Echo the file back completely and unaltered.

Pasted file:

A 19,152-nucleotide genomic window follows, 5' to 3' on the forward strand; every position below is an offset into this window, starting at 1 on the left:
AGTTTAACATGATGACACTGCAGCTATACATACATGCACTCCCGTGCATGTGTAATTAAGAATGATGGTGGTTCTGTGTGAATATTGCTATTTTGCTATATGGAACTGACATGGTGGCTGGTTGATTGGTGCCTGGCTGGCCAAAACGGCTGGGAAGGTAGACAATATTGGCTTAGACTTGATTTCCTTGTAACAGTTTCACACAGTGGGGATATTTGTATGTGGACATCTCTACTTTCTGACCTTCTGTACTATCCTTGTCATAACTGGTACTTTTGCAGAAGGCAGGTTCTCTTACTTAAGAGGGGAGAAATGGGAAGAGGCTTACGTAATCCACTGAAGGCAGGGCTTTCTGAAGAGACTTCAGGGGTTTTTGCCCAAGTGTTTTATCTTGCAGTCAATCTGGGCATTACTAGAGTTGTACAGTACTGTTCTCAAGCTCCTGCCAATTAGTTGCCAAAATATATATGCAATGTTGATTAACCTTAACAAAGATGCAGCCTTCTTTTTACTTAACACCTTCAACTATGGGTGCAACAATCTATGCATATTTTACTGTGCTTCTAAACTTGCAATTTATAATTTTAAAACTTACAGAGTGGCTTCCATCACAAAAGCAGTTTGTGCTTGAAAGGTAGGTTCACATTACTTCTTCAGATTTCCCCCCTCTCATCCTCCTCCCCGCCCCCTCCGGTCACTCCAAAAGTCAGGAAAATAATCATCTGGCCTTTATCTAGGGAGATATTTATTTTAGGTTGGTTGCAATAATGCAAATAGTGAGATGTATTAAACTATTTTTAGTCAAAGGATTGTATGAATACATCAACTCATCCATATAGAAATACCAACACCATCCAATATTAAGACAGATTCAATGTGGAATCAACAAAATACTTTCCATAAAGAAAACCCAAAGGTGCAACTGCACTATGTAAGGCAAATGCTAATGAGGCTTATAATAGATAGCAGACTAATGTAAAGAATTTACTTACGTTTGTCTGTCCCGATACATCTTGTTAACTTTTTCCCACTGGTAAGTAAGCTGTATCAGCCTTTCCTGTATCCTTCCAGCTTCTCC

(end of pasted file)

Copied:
A 19,152-nucleotide genomic window follows, 5' to 3' on the forward strand; every position below is an offset into this window, starting at 1 on the left:
AGTTTAACATGATGACACTGCAGCTATACATACATGCACTCCCGTGCATGTGTAATTAAGAATGATGGTGGTTCTGTGTGAATATTGCTATTTTGCTATATGGAACTGACATGGTGGCTGGTTGATTGGTGCCTGGCTGGCCAAAACGGCTGGGAAGGTAGACAATATTGGCTTAGACTTGATTTCCTTGTAACAGTTTCACACAGTGGGGATATTTGTATGTGGACATCTCTACTTTCTGACCTTCTGTACTATCCTTGTCATAACTGGTACTTTTGCAGAAGGCAGGTTCTCTTACTTAAGAGGGGAGAAATGGGAAGAGGCTTACGTAATCCACTGAAGGCAGGGCTTTCTGAAGAGACTTCAGGGGTTTTTGCCCAAGTGTTTTATCTTGCAGTCAATCTGGGCATTACTAGAGTTGTACAGTACTGTTCTCAAGCTCCTGCCAATTAGTTGCCAAAATATATATGCAATGTTGATTAACCTTAACAAAGATGCAGCCTTCTTTTTACTTAACACCTTCAACTATGGGTGCAACAATCTATGCATATTTTACTGTGCTTCTAAACTTGCAATTTATAATTTTAAAACTTACAGAGTGGCTTCCATCACAAAAGCAGTTTGTGCTTGAAAGGTAGGTTCACATTACTTCTTCAGATTTCCCCCCTCTCATCCTCCTCCCCGCCCCCTCCGGTCACTCCAAAAGTCAGGAAAATAATCATCTGGCCTTTATCTAGGGAGATATTTATTTTAGGTTGGTTGCAATAATGCAAATAGTGAGATGTATTAAACTATTTTTAGTCAAAGGATTGTATGAATACATCAACTCATCCATATAGAAATACCAACACCATCCAATATTAAGACAGATTCAATGTGGAATCAACAAAATACTTTCCATAAAGAAAACCCAAAGGTGCAACTGCACTATGTAAGGCAAATGCTAATGAGGCTTATAATAGATAGCAGACTAATGTAAAGAATTTACTTACGTTTGTCTGTCCCGATACATCTTGTTAACTTTTTCCCACTGGTAAGTAAGCTGTATCAGCCTTTCCTGTATCCTTCCAGCTTCTCC